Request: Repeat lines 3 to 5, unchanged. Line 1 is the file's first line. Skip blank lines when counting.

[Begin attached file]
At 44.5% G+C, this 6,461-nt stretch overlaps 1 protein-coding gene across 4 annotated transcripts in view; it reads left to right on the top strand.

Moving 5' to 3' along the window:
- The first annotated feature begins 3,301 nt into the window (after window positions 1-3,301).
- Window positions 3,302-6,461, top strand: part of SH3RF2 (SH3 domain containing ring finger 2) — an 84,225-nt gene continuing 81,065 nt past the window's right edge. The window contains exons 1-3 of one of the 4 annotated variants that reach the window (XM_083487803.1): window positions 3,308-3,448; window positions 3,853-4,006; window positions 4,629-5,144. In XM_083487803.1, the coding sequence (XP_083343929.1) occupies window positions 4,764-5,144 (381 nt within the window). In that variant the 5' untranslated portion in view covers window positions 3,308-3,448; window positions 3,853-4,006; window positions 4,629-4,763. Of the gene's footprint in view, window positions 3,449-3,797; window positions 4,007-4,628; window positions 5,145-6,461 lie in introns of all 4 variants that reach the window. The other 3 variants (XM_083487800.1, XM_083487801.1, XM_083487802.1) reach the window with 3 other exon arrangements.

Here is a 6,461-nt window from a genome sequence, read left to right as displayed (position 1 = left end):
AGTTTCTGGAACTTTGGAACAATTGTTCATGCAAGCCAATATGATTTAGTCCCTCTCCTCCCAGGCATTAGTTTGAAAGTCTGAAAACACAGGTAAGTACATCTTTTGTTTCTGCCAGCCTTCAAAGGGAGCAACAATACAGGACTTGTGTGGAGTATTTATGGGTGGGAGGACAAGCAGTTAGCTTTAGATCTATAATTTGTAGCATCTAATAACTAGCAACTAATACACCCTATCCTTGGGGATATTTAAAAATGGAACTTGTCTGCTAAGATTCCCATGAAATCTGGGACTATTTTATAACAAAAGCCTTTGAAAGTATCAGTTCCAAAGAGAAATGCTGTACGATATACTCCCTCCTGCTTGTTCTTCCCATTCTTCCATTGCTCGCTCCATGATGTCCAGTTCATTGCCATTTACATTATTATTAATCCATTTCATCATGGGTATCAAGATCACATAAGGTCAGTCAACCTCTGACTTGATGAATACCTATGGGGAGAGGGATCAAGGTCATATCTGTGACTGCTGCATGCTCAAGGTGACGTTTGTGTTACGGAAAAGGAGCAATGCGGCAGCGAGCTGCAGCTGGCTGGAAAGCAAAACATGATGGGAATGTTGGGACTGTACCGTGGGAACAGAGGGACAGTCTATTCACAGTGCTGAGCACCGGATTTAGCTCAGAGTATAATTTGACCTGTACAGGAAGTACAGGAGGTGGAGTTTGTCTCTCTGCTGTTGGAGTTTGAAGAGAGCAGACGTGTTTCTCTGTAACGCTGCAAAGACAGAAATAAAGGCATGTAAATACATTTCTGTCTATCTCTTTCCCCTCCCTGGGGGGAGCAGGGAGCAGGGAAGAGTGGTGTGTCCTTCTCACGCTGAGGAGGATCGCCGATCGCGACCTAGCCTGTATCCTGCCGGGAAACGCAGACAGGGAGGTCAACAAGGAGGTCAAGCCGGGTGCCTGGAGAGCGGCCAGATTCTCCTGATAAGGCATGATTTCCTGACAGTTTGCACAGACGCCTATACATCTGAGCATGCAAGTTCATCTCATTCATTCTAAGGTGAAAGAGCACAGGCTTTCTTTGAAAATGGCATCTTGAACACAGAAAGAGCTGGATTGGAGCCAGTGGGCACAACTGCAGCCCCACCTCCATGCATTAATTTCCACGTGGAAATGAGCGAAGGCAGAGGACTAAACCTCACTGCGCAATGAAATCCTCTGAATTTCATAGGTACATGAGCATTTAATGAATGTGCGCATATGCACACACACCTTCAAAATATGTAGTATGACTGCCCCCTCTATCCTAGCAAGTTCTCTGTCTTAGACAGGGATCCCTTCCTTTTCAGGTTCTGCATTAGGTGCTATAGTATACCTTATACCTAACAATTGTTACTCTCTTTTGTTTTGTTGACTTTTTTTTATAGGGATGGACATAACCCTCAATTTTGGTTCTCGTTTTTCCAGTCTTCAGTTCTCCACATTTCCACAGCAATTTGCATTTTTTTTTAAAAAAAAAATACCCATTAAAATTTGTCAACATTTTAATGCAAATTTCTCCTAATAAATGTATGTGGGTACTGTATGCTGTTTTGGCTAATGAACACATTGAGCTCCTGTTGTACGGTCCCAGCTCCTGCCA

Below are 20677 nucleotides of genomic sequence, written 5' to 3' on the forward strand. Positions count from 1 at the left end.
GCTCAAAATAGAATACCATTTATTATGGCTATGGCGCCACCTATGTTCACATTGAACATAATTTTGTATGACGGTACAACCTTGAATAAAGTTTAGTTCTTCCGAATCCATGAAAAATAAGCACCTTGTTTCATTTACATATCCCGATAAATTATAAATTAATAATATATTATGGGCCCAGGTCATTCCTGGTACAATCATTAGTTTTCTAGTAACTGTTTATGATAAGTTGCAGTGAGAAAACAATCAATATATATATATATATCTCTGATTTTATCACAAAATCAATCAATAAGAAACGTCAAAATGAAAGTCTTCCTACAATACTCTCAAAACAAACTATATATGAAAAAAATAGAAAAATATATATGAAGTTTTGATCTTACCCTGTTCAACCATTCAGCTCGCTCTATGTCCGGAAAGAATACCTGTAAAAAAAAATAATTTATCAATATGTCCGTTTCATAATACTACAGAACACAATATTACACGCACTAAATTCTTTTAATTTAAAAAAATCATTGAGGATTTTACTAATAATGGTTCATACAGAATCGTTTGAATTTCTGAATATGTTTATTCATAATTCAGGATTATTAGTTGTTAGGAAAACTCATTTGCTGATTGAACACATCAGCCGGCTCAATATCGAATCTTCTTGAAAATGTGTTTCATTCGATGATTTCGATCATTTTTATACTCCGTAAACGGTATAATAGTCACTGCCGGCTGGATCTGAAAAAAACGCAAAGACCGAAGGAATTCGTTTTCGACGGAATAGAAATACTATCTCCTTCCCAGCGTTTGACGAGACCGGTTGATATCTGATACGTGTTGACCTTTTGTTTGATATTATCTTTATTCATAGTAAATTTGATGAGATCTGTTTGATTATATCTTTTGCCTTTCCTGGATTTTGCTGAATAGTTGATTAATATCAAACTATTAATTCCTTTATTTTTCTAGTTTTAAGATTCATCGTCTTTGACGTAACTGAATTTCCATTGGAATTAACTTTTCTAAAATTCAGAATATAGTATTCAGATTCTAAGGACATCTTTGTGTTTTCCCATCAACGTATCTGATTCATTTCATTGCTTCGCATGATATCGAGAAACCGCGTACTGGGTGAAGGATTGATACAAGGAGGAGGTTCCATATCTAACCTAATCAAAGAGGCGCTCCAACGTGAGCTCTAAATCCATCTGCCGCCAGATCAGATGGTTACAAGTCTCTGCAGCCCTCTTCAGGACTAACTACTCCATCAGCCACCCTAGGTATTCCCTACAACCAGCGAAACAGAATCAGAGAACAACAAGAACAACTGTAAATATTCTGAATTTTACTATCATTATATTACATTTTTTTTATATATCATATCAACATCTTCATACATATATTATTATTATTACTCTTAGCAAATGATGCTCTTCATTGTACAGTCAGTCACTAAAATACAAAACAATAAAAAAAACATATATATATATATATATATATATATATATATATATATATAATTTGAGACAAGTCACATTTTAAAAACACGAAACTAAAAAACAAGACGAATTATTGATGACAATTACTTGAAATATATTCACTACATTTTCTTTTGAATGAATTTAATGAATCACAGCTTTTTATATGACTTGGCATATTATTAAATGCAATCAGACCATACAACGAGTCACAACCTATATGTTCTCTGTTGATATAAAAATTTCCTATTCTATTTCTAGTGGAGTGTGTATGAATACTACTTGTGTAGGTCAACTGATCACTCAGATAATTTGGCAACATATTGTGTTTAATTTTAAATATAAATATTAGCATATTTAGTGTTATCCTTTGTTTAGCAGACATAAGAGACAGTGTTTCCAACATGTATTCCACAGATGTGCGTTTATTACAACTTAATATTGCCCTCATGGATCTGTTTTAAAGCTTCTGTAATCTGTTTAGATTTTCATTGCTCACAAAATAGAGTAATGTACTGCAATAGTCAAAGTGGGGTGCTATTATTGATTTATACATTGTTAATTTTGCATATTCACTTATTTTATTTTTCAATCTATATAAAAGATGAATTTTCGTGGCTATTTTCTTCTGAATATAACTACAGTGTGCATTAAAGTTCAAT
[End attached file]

- The first annotated feature begins 3,301 nt into the window (after window positions 1-3,301).
- Window positions 3,302-6,461, top strand: part of SH3RF2 (SH3 domain containing ring finger 2) — an 84,225-nt gene continuing 81,065 nt past the window's right edge. The window contains exons 1-3 of one of the 4 annotated variants that reach the window (XM_083487803.1): window positions 3,308-3,448; window positions 3,853-4,006; window positions 4,629-5,144. In XM_083487803.1, the coding sequence (XP_083343929.1) occupies window positions 4,764-5,144 (381 nt within the window). In that variant the 5' untranslated portion in view covers window positions 3,308-3,448; window positions 3,853-4,006; window positions 4,629-4,763. Of the gene's footprint in view, window positions 3,449-3,797; window positions 4,007-4,628; window positions 5,145-6,461 lie in introns of all 4 variants that reach the window. The other 3 variants (XM_083487800.1, XM_083487801.1, XM_083487802.1) reach the window with 3 other exon arrangements.

Here is a 6,461-nt window from a genome sequence, read left to right as displayed (position 1 = left end):